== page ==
Wednesday, November 28, 2007

Branded from birth - IBFAN's new monitoring report exposes baby milk marketing trends

Our partners at the International Code Documentation Centre (ICDC) have presented the new International Baby Food Action Network (IBFAN) monitoring report at a training event for policy makers in Asia.

IBFAN trains policy makers on implementing the International Code of Marketing of Breastmilk Substitutes and subsequent, releveant World Health Assembly Resolutions in legislation. Independently monitored and enforced regulations are necessary to ensure compliance as companies do not fulfill their obligation under Article 11.3 of the Code to abide by its provisions independently.

The new monitoring report, Breaking the Rules, Stretching the Rules 2007, shows the depths to which companies sink where there are no regulations. Nestlé is again leading the way in innovative strategies and, as market leader, sets trends others feel compelled to follow to compete. Here is an example highlighted in the Nestlé profile from China:

It says: "In some hospitals in China, babies are 'branded from birth' with identification tages bearing the Nestlé name and logo."

You may recall our campaign exposing a marketing strategy launched by Nestlé Chief Executive Officer and Chairman, Peter Brabeck-Letmathé, to target 'pregnant and lactating women' in China with 'nutrition corners' in supermarkets. Nestlé's anti-boycott team, led by Beverley Mirando in the UK, attempted to excuse the practice, arguing that only milks for older babies were on display. See:

These strategies for branding babies as Nestlé babies are to develop what Mr. Brabeck sees as a growth market. We will call on his designated successor, Mr. Paul Bulcke, to accept the four-point plan aimed at saving lives and ultimately ending the boycott, but the signs are not good as he drove growth of infant nutrition products in the Americas and has also cited China and India as the engines for growth in the company. See:

The good news is that where there are strong regulations, these can be effective at stopping violations. In Brazil median breastfeeding rates have increased from less than 3 months to ten months thanks, in part, to strong regulations. See:

Other good news is that the boycott can force some policy shifts, and was instrumental in persuading Nestlé to change its policy on promoting complementary foods from too early an age - though this does still happen. This was a point I made in the press release issued by our partners. See:

The bad news is, Nestlé continues to systematically violate the Code and Resolutions where it can get away with it, as the report demonstrates.

The other bad news is that NUMICO - parent company of Nutricia, Milupa and Cow & Gate and recently bought by Danone - is trying to capture what it calls 'stomach share' - that is, get its formula into infants instead of that of competitors and breastmilk. This has seen a rise in violations to the point where it is rivalling the market leader, Nestlé.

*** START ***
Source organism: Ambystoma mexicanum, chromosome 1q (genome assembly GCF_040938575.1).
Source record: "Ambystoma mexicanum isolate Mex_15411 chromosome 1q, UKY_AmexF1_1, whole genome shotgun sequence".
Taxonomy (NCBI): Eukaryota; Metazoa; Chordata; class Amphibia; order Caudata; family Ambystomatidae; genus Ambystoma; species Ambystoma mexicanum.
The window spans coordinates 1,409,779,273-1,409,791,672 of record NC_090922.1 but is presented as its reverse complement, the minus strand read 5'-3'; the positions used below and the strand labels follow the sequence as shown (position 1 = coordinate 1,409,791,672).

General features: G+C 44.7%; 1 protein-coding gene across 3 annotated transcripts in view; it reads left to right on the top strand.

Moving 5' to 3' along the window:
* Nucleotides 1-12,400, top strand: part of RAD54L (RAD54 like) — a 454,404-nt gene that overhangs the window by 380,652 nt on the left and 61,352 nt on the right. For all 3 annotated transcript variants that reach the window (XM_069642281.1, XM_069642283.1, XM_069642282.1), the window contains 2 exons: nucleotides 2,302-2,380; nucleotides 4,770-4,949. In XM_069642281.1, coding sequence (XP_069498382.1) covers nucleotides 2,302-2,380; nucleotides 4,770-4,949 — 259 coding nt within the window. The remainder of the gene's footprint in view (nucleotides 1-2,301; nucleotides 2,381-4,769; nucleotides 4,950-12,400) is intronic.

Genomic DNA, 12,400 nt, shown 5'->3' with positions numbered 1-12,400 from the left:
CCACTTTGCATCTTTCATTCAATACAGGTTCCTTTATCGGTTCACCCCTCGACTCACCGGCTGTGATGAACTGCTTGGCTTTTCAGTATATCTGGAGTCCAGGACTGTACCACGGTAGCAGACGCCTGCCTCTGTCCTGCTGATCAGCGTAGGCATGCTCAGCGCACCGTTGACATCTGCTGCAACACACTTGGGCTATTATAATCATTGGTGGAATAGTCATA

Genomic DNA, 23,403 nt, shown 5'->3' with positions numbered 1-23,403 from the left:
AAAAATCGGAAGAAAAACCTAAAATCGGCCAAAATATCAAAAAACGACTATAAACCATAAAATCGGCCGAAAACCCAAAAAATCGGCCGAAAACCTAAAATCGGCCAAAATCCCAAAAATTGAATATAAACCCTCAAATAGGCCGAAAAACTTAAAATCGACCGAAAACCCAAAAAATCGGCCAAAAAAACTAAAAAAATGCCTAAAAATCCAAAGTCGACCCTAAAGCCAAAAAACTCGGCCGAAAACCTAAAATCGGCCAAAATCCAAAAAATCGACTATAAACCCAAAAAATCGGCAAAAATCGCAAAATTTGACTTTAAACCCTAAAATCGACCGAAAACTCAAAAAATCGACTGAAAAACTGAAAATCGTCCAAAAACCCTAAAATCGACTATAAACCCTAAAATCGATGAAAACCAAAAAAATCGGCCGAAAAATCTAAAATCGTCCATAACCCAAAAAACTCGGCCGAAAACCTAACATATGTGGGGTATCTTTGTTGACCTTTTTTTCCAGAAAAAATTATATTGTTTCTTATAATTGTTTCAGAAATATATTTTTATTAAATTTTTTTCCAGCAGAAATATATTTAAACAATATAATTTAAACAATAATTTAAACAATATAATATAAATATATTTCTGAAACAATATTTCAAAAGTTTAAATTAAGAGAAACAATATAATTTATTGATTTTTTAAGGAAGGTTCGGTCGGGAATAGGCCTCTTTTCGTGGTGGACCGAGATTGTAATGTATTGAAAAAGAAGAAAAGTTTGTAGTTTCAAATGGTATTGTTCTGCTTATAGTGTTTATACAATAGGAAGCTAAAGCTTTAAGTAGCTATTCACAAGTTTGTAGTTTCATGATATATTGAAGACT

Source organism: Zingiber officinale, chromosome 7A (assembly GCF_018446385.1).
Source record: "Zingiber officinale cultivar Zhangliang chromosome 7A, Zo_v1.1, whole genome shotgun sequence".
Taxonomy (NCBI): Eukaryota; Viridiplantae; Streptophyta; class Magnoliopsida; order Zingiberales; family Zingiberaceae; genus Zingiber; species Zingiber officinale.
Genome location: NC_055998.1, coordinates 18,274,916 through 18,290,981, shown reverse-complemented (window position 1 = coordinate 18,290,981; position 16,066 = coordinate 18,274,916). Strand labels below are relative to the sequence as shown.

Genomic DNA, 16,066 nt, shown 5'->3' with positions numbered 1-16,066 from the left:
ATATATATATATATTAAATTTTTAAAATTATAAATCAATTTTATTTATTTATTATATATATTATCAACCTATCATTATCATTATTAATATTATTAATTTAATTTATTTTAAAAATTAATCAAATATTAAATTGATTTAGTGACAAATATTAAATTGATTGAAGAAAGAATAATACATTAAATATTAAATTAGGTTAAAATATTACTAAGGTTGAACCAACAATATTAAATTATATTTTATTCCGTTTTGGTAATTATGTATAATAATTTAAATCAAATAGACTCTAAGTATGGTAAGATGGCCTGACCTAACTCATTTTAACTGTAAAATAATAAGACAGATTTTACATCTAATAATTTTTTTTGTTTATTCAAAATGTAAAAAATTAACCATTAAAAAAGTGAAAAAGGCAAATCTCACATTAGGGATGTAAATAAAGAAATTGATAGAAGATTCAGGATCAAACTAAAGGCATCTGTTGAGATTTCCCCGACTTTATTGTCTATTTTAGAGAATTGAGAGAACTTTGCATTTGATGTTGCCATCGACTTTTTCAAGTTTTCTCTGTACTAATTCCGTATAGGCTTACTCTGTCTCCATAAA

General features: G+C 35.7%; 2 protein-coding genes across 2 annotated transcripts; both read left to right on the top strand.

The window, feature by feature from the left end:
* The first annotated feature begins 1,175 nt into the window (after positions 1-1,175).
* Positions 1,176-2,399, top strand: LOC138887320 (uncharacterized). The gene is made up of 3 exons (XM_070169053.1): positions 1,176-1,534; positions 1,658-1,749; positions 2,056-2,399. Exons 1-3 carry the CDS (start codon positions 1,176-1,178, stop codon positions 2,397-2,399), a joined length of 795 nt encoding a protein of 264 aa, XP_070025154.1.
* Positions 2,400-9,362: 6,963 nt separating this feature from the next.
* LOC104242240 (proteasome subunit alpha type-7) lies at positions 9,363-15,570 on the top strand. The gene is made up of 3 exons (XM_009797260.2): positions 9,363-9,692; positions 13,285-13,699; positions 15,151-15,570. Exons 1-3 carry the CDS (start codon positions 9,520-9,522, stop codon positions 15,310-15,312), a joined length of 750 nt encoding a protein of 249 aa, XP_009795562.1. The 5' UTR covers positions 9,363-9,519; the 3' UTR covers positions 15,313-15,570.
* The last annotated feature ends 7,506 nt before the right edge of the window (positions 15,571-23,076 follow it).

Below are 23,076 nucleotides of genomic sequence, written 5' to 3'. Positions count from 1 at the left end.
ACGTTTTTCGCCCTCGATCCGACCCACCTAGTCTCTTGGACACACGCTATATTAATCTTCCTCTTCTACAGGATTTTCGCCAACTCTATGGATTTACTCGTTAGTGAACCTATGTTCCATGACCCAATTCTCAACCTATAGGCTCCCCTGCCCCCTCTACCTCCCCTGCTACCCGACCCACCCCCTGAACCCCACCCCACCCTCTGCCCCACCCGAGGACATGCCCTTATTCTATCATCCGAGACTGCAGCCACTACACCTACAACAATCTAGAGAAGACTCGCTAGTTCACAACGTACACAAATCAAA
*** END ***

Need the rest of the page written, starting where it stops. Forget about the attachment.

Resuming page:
Nestlé may attempt to give the false impression it has changed itself. This is not the case - rather it has driven the industry to new depths, particularly in Asia. IBFAN will be contacting Danone, the new owners of NUMICO to call on it to change the practices of these companies. The International Nestlé Boycott Committee will consider how to bring consumer pressure to bear on Danone/NUMICO if it does not respond.

We will also continue with the strategies we know achieve change and are ultimately saving lives: keeping Nestlé, the market leader, under pressure from the boycott and working for legislation that compels compliance by all companies with the marketing requirements.

You can read profiles of all the major companies and obtain full monitoring results at:

Baby Milk Action is arranging to stock printed copies of the report when this is available.


Anonymous said...

Look, I am a strong supporter of breastfeeding, and I loved breastfeeding my children. The problem I have with this boycott is that it seems to me you are forgetting that there are mothers that die during child birth, or are infected with HIV or AIDS and should NOT or cannot breastfeed their children. What about them? Should their children die of starvation because of a lack of formula? How about selling only ready to use formula the premixed kind that requires no additional water for use? Woulnd't that solve both problems? I just think this should be thought through completely before causing some babies to starve to death.

Mike Brady said...

Anonymous, your comment shows that you haven't read what the boycott is about.

It is not trying to stop Nestlé selling formula, but to market it reponsibly. That means in accordance with internationally agreed marketing standards. Not something we have made up, but the standards introduced by the World Health Assembly, made up of the world's health ministries.

A plan has been put to Nestle to bring its policies and practices into line, but it has rejected it, because it puts its own profits first, regardless of how many babies and their families suffer as a consequence.

Where we have succeeded in bringing the regulations into legislation that is enforced, then companies must and do comply. So they are not being asked to do something that is impossible.

Regarding HIV, please investigate the evidence-based approach taken by the World Health Organisation. Simply saying mothers should use formula will result in more deaths than following their carefully thought through strategy. See:
Doesn't HIV change the situation?